REDD+ pilot project

Objective

A sub national REDD+ pilot project covering forests of high conservation value and forest restoration areas in Thailand produces a comprehensive “project design document” (PDD). This will help guide other regional projects.

OTHER TREEMAPS ACTIVITIES

Management of forests and protected areas is decentralized in Thailand. That means local and regional structures and experiences have an important role to play in running REDD+ and other voluntary carbon projects and supporting national objectives.

As understanding of REDD+ and related opportunities is generally low at this level, we’re setting up a pilot project in Thailand that will provide valuable experience and insights. Provincial government and other local stakeholders will be engaged in designing and running the project, which will include:
  • Assessing carbon emissions and their primary causes
  • Calculating the co-benefits from ecosystem services that forests provide, such as clean water and flood protection
  • Incorporating social and biodiversity safeguards into a PDD.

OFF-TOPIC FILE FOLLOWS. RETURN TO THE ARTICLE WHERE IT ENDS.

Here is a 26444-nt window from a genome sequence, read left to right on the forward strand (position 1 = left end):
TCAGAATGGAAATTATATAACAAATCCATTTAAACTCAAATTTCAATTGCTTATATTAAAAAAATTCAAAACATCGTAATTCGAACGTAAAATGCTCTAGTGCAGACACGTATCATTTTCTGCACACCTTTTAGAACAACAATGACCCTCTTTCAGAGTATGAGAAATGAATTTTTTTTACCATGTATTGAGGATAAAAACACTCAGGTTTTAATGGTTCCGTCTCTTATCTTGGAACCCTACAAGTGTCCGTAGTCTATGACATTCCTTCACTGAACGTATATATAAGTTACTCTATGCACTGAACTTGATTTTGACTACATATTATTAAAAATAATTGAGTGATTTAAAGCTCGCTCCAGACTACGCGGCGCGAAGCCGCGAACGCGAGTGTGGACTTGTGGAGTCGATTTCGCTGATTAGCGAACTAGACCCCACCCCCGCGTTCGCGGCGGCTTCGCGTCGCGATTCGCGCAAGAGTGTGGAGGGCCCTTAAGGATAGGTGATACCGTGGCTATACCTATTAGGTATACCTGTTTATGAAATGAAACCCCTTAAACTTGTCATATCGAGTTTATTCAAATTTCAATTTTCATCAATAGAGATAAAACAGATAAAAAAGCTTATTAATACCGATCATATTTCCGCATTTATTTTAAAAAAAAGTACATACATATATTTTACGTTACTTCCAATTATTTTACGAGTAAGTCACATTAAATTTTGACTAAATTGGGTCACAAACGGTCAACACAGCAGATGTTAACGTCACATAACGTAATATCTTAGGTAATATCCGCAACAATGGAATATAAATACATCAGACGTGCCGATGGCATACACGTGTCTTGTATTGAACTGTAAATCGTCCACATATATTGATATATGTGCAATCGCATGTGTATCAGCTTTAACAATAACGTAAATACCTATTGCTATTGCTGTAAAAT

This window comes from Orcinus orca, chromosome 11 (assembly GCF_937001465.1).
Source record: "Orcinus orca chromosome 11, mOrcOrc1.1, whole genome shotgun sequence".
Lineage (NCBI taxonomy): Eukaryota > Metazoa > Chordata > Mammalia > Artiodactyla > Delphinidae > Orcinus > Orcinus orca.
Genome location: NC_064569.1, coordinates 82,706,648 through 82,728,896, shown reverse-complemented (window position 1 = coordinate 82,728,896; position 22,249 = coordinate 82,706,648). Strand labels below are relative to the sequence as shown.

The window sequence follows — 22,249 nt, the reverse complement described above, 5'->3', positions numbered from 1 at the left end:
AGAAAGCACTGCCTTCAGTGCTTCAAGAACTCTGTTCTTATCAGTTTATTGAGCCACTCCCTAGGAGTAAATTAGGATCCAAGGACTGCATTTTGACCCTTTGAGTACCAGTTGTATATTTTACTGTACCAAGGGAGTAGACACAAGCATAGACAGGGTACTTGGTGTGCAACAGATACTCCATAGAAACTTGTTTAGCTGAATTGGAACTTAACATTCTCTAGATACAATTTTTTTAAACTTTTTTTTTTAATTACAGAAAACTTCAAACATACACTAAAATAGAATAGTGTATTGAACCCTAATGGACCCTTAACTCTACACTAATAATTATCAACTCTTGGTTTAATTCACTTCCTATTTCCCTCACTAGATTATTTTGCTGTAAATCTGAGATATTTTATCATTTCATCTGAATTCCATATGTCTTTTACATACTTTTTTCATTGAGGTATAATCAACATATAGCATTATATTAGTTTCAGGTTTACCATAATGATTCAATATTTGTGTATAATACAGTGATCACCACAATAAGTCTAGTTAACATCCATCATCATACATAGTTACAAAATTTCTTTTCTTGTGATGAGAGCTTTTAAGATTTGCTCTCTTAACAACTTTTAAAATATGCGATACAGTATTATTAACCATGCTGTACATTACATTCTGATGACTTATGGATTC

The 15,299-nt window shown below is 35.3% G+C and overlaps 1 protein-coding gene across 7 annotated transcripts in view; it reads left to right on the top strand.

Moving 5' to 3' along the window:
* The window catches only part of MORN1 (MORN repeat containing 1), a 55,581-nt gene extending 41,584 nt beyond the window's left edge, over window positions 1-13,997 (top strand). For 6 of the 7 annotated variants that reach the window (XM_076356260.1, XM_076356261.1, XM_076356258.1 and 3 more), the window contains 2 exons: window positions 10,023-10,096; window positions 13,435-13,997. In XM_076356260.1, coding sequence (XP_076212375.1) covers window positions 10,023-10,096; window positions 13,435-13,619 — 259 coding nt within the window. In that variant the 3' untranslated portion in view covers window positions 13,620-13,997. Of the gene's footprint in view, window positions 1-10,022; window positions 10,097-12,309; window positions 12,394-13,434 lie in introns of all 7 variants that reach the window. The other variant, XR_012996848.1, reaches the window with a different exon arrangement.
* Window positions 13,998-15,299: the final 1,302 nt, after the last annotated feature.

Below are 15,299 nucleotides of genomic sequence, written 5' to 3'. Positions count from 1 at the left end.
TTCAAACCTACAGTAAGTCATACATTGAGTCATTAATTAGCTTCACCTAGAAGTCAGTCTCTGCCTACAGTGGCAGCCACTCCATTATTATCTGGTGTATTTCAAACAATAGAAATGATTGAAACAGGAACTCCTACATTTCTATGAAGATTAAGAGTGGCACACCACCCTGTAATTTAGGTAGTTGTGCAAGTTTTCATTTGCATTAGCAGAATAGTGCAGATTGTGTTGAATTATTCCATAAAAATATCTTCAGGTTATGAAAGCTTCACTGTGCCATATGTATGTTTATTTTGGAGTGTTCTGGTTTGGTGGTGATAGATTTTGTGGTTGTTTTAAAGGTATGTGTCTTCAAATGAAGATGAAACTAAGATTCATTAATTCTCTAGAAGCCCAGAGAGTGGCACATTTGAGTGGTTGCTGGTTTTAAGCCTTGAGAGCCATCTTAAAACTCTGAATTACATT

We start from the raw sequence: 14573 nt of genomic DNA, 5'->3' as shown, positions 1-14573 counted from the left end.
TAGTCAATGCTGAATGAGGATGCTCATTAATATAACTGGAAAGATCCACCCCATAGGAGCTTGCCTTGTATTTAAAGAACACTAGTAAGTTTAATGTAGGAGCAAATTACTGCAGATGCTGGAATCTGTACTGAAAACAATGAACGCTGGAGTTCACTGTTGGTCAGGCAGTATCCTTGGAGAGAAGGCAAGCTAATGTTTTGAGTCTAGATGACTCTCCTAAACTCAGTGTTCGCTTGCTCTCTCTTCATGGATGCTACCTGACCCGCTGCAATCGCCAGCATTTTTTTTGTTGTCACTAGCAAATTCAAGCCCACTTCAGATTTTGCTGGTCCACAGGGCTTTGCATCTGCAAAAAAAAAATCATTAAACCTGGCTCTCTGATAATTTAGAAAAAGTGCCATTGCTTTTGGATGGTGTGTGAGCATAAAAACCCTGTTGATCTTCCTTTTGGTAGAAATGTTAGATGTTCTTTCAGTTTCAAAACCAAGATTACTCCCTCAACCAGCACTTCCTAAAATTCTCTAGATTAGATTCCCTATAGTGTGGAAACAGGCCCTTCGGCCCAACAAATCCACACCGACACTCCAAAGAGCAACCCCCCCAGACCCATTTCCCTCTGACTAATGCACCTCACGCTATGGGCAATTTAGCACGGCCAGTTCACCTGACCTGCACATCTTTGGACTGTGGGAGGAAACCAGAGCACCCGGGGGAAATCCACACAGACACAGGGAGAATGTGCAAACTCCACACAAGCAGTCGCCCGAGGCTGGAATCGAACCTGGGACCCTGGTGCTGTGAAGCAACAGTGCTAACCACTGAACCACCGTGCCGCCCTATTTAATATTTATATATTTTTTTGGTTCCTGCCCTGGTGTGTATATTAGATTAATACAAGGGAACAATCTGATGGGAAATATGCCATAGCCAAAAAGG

Protecting a World Heritage Site

Our pilot site is the Dong Phrayayen Khao Yai (DPKY) Forest Complex in the northeast of Thailand. The area, which includes several national parks, is a UNESCO World Heritage Site. It contains globally important monsoon forest ecosystems and is home to more than 800 species of wildlife, including tigers, elephants and gibbons.

The area has suffered from deforestation, and continuing encroachment is threatening DPKY’s World Heritage Site status. In 2011, UNESCO recommended setting up a REDD+ project to counter this.

The pilot site raises a number of issues which will provide useful experience elsewhere:
  • It includes several forest habitat types,– this means several government agencies are involved, so we’ll be seeking creative ways to promote cooperation between them.
  • Infrastructure development, including highways and dams, is planned for the area, so carefully integrated planning and policy decisions are needed.
  • It’s an important habitat for tigers and other endangered species.
Lessons learnt will be documented and shared at national level for further uptake.


 

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